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Old 08-31-2009, 07:32 PM
 
27,306 posts, read 34,220,446 times
Reputation: 35108

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Quote:
Originally Posted by Twinkle Toes View Post
No law against it. Sure, it may be low class and not something most of us would wear, but the man has a First Amendment right to freedom of speech.
Actually that would be against the law here. We DO have profanity laws at the beach - it's a family place, and both printed and spoke profanity could actually get you a ticket. I don't think it's enforced often, but the cops will definitely give you a talking to.
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Old 08-31-2009, 08:07 PM
 
Location: Birmingham
756 posts, read 1,738,554 times
Reputation: 926
The only one that has said anything insightful here (I didn't read the legal posts) is JanuaryGirl.

While I and my husband would never choose to wear a shirt like that, I don't automatically condemn the father's children to a horrible life.

As dream girl pointed out, how many "decent looking" people go home and beat or sexually abuse their children?

A lot of the descriptions of unacceptable parents on this post seem to revolve around social/economic classes. These people may live in a really tough area where things including language, to which I personally would never subject my children, are par for the course. Therefore, even the best intentioned parents think it normal.

Get out of your ivory towers and try to understand that not all people have been afforded the opportunity to move up and out.. I am sure your ancestors were considered crass, ignorant and uneducated at one time as well.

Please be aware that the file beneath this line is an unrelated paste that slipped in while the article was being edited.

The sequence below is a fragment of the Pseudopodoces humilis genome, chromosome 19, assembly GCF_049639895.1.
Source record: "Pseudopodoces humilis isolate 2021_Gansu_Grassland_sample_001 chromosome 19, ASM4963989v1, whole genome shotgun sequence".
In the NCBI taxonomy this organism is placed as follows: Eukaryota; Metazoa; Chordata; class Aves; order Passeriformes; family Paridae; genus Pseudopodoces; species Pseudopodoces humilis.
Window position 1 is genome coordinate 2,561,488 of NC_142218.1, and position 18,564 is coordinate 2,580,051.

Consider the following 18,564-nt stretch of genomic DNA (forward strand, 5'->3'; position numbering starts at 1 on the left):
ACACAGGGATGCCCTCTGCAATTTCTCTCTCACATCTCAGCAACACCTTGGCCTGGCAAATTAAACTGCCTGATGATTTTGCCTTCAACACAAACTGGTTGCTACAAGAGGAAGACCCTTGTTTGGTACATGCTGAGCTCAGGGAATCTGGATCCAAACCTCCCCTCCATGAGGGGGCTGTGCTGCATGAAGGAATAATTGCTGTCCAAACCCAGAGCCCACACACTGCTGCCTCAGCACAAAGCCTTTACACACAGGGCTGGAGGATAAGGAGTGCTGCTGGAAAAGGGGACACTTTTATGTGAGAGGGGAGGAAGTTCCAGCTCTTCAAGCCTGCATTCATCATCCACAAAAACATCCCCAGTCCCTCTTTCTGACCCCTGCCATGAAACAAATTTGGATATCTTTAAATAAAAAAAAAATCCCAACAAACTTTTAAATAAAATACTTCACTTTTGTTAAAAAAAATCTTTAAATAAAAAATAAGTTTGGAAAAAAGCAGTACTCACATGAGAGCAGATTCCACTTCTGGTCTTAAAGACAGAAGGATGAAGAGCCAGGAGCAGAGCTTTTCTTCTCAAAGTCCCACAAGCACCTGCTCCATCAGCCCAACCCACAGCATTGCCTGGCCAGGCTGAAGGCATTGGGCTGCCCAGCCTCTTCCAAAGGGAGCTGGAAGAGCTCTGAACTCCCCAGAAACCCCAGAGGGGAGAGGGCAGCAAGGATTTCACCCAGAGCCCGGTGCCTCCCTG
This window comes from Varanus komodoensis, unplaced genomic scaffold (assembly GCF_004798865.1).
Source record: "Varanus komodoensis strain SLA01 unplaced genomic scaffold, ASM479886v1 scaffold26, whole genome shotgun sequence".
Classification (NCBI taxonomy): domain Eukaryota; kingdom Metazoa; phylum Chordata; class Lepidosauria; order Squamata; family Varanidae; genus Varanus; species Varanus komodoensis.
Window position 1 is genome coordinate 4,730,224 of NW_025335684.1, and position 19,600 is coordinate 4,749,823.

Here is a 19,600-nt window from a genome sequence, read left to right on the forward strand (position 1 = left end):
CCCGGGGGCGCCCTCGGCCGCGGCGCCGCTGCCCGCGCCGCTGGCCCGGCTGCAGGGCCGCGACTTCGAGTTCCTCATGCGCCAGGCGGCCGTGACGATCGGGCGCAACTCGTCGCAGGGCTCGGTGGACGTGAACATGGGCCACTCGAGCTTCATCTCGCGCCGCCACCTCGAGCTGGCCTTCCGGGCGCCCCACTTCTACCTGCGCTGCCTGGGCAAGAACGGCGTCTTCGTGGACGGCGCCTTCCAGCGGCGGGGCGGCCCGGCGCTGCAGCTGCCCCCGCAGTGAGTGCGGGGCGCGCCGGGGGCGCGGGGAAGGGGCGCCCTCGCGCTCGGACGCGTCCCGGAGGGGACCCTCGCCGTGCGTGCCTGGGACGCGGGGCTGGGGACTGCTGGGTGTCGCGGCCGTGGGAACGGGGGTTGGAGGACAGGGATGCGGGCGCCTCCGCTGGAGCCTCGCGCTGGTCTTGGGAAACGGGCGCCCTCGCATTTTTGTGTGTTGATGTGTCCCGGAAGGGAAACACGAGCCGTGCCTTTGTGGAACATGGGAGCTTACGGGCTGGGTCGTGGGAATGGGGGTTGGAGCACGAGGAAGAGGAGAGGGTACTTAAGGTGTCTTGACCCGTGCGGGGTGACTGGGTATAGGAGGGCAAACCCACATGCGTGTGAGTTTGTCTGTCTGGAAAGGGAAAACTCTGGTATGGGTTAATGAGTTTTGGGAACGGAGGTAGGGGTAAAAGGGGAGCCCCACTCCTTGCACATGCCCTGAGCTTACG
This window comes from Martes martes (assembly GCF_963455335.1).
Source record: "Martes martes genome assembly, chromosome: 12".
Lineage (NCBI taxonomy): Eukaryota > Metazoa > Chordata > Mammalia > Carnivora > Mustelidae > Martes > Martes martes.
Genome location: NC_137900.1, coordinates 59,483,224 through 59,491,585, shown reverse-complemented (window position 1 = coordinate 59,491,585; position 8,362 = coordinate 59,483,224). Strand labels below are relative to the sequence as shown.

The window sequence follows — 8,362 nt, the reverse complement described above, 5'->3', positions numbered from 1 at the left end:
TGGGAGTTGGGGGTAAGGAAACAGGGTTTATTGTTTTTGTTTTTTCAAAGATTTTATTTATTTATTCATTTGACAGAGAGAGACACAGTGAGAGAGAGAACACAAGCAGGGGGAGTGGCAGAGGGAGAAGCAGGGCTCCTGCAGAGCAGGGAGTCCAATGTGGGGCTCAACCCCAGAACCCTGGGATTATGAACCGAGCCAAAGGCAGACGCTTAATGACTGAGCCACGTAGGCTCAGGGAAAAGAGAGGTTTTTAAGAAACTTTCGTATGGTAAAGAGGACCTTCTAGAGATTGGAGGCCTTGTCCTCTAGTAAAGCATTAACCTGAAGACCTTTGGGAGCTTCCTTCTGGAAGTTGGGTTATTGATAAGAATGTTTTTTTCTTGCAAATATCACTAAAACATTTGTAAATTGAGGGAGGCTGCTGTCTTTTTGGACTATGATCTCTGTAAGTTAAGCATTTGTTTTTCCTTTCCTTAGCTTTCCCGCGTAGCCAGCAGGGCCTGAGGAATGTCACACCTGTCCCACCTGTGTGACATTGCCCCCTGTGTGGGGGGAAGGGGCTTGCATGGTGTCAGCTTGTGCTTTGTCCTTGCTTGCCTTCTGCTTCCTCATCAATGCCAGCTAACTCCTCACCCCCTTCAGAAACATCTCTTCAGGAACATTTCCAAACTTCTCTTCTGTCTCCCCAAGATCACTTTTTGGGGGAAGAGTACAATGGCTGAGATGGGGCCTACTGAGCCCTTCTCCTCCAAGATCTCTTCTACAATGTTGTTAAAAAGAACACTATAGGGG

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Old 08-31-2009, 08:12 PM
 
27,306 posts, read 34,220,446 times
Reputation: 35108
Quote:
Originally Posted by 1984vt View Post
Get out of your ivory towers and try to understand that not all people have been afforded the opportunity to move up and out.. I am sure your ancestors were considered crass, ignorant and uneducated at one time as well.

I don't think there is anything "ivory tower" about being respectful of others, or NOT being crass and ignorant.

Good grief!
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Old 08-31-2009, 08:24 PM
 
Location: Birmingham
756 posts, read 1,738,554 times
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Quote:
Originally Posted by ChessieMom View Post
I don't think there is anything "ivory tower" about being respectful of others, or NOT being crass and ignorant.

Good grief!
and there you go.
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Old 08-31-2009, 09:44 PM
 
1,343 posts, read 4,727,007 times
Reputation: 847
Quote:
Originally Posted by Okie_Dokie! View Post
I was shopping the other day and saw a couple with three small children. The man was wearing a t-shirt that said "F*** em" in big letters on the front.
Aren't there laws against profanity in public places?
I felt so sorry for those little girls.
I just can't imagine my mom or dad wearing something like that at all!
What is wrong with people today?! No class at all!

Okie
So sad this has become the norm and people are defending this guy's attire. What about the rights of other people and their children who have to witness this?

How much do you want to bet that family's on welfare and has a python for a pet?

Grrrrrrr
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Old 08-31-2009, 10:28 PM
 
27,306 posts, read 34,220,446 times